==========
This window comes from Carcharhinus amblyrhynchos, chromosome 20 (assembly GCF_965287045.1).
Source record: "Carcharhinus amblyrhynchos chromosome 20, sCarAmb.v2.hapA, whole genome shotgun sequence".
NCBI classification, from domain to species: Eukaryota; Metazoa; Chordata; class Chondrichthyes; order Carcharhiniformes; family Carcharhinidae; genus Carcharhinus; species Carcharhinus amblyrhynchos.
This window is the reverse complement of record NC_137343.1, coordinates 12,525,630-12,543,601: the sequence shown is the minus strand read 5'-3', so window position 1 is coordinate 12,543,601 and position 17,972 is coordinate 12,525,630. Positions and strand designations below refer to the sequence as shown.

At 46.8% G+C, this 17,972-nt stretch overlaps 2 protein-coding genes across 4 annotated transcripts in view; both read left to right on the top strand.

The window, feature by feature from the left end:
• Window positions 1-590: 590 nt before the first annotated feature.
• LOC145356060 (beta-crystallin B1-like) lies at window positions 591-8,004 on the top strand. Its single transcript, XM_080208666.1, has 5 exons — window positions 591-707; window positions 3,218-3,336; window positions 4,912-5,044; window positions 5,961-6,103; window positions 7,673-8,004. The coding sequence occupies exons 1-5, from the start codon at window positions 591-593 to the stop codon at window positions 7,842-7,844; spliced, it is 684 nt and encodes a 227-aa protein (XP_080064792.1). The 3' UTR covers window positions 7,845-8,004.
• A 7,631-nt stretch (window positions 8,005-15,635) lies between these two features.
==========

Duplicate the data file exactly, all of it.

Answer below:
This window comes from Carcharhinus amblyrhynchos, chromosome 20 (assembly GCF_965287045.1).
Source record: "Carcharhinus amblyrhynchos chromosome 20, sCarAmb.v2.hapA, whole genome shotgun sequence".
NCBI classification, from domain to species: Eukaryota; Metazoa; Chordata; class Chondrichthyes; order Carcharhiniformes; family Carcharhinidae; genus Carcharhinus; species Carcharhinus amblyrhynchos.
This window is the reverse complement of record NC_137343.1, coordinates 12,525,630-12,543,601: the sequence shown is the minus strand read 5'-3', so window position 1 is coordinate 12,543,601 and position 17,972 is coordinate 12,525,630. Positions and strand designations below refer to the sequence as shown.

At 46.8% G+C, this 17,972-nt stretch overlaps 2 protein-coding genes across 4 annotated transcripts in view; both read left to right on the top strand.

The window, feature by feature from the left end:
• Window positions 1-590: 590 nt before the first annotated feature.
• LOC145356060 (beta-crystallin B1-like) lies at window positions 591-8,004 on the top strand. Its single transcript, XM_080208666.1, has 5 exons — window positions 591-707; window positions 3,218-3,336; window positions 4,912-5,044; window positions 5,961-6,103; window positions 7,673-8,004. The coding sequence occupies exons 1-5, from the start codon at window positions 591-593 to the stop codon at window positions 7,842-7,844; spliced, it is 684 nt and encodes a 227-aa protein (XP_080064792.1). The 3' UTR covers window positions 7,845-8,004.
• A 7,631-nt stretch (window positions 8,005-15,635) lies between these two features.